These were just excuses, though. I was just too lazy to try something new. I was comfortable in what I knew, and it looked like way too much effort to try these new tips. I also felt that some of the advice seemed a bit too generic, and would never work for me.

Despite my doubts, I tried the suggestions. Some worked, most failed. I discovered that not all advice worked for me. I found that I had to combine many different techniques in order to find what worked. And so should you. Even this advice I’m giving you right now should be taken with a pinch of salt, as it might not even be right for what you are looking for. But what if it is – you have to try.

No matter what you try in order to be more productive, you have to make the time to change.

Something has to give in order for you to have a better tomorrow. You must sacrifice some task completion now in order to ensure the better management of all your tasks going forward. It is going to be hard. You will not get to be the super-productive-ninja overnight. There is no magic wand to clear all the tasks away. It takes a lot of time, consistency, and many boring repetitions.

Having no time is not an excuse to hamper your future productiveness.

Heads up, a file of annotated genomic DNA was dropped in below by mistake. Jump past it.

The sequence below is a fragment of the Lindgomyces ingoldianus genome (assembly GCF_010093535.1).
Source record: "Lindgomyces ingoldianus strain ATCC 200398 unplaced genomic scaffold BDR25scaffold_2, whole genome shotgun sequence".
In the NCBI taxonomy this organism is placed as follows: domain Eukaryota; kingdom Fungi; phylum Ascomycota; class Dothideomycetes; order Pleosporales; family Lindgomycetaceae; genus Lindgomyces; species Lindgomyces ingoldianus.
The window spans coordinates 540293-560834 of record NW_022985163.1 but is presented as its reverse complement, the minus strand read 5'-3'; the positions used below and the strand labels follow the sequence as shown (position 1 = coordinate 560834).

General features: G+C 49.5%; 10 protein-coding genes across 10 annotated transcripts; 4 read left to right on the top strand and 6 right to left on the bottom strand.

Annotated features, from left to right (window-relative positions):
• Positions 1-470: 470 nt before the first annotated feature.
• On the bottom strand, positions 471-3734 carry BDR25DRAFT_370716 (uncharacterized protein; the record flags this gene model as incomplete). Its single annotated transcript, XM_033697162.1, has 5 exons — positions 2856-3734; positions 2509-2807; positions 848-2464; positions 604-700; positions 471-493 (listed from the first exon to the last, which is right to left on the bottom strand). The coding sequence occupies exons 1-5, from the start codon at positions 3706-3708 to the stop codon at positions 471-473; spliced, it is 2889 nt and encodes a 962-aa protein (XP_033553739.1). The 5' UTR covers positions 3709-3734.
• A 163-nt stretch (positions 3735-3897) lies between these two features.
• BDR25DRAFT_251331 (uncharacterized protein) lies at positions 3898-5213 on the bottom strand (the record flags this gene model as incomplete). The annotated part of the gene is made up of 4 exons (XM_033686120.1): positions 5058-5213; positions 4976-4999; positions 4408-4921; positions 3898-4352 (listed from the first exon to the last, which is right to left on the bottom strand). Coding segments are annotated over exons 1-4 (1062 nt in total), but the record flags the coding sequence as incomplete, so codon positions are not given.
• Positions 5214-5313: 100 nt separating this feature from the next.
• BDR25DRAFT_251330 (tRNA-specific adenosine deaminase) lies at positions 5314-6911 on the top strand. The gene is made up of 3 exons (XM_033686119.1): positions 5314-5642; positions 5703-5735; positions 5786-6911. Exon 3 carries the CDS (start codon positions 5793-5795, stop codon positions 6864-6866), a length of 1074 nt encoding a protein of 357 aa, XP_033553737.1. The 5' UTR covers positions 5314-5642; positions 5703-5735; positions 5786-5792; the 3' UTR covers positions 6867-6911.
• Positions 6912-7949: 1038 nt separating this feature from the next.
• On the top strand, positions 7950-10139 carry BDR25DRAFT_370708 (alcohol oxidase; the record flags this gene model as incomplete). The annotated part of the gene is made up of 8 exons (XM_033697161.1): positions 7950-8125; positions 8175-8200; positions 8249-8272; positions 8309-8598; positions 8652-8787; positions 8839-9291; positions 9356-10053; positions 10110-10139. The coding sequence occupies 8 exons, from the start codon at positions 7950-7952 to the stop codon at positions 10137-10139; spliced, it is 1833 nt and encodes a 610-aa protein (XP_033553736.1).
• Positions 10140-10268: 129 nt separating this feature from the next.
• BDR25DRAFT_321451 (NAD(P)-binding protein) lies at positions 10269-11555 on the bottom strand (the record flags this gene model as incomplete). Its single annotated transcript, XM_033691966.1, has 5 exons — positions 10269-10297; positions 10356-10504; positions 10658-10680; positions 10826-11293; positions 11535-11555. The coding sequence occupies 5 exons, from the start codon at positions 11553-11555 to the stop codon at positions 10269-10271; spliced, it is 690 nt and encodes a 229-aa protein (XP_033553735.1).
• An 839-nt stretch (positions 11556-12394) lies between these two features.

If you want to manage your workload better, the first item on your to-do list is to schedule the time in order to form your new productive habit. That habit will require conscious effort in order to be maintained. And after a while you will be doing it on auto. At that point, you schedule time to improve the next thing.

Some tips I’ve learnt over the years are;

  1. Make time to implement a new productive habit (whatever habit works for you).
  2. Implement only one new habit at a time. Having too many new habits will not allow you to apply the amount of focus needed to effectively form the new habit.
  3. Be vigilant. Your new habit will not be in place one, two, or even ten days. It’s going to take a while. That ‘while’ varies for different people. I believe that when you are performing your habit on auto more times than you have to think about it, then it’s comfortable enough to form a new one.